But the structure isn’t what is most important. What is important is just being with Christians who are sharing the journey and to whom we can be accountable.
I DRAW STRENGTH FROM THE MINISTRY OF THE POOR.
Living in the midst of so much suffering, I sometimes stop to ask, “Where is the kingdom of God in all this?” And part of the answer is that I experience the kingdom by being with those who are very poor.
This past weekend in chapel, one of the men who stays with us prayed, “Lord, don’t let my way get in your way.” Another man said,” I am not going to let nothing come between me and my God.”
We often hide and let all sorts of things come between us and God. Sometimes it’s things we put our security in - jobs, house, money, prestige, power. Sometimes it is our intellect or even our education that keeps us from this kind of surrender. So the poor remind me to let nothing come between me and my God, to not hide, and to be utterly dependent on God.
The poor have also helped me understand the deepest truths of the Scripture when I have missed part of it. When people first come to Christ House, they often come very broken. However, as they begin to heal physically and spiritually, they begin to lead us in our faith. Sister Mary Louise who lived with us at Christ House died this past year. Although she had a PhD. in theology, she called the poor her professors.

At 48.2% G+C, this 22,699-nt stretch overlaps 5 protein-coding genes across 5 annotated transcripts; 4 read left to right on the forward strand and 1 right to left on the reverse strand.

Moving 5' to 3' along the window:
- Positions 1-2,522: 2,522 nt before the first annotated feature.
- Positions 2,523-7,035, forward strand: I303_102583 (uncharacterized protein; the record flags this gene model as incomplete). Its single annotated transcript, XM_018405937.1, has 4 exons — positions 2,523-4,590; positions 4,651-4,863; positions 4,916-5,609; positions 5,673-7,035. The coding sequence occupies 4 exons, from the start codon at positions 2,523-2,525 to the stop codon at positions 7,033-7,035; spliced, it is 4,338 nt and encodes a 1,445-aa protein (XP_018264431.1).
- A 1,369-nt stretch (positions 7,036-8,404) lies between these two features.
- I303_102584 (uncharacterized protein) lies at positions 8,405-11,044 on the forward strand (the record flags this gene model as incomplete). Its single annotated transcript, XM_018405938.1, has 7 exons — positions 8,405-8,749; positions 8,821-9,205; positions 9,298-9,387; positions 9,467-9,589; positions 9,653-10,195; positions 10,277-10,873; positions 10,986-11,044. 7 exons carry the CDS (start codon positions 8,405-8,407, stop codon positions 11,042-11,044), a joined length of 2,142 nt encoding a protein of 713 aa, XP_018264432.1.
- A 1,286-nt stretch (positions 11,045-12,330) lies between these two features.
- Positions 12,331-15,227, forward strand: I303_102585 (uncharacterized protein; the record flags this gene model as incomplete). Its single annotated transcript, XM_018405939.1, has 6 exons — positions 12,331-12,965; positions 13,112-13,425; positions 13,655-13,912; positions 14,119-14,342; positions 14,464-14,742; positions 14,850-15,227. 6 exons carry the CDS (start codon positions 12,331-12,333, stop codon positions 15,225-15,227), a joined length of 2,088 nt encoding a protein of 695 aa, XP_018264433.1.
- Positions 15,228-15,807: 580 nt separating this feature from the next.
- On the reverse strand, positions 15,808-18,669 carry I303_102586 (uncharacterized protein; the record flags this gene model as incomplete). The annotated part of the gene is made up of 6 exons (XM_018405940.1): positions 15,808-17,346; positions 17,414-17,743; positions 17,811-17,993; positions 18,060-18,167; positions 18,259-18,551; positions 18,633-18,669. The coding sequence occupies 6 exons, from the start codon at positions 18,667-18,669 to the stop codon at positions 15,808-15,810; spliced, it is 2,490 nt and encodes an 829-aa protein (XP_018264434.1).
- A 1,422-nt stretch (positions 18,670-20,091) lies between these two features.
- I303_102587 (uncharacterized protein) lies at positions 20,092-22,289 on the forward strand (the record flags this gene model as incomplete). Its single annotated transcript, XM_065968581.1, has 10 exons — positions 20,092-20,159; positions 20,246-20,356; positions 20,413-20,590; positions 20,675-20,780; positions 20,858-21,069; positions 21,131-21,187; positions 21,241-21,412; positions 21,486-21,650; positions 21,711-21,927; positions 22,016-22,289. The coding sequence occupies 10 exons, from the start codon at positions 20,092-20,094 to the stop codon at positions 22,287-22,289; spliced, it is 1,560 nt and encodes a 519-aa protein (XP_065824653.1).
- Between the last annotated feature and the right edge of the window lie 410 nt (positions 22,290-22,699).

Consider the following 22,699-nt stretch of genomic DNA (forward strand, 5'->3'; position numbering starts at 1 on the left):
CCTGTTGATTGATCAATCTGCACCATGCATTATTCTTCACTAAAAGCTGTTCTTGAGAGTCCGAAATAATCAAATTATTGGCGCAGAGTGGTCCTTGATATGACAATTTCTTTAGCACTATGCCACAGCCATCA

At Christ House when we have times of sharing around the Scripture, those who have the most profound understanding of Scripture are often not we who have formal theological training, but those poor who have been at Christ House and who share their own knowledge of Jesus.
One of the people who taught us the most this past year was Robert Spence. I met Robert at the corner of 6th and K in Washington. He was standing next to a barrel in which the homeless people had built a fire to keep warm. When the medical van pulled up, he was one of those waiting to be seen. He had a blood pressure of 190/130. We wanted to take him to the hospital, but he wouldn’t go. “I’m old and just waiting to die,” he said. He was the same age as I was.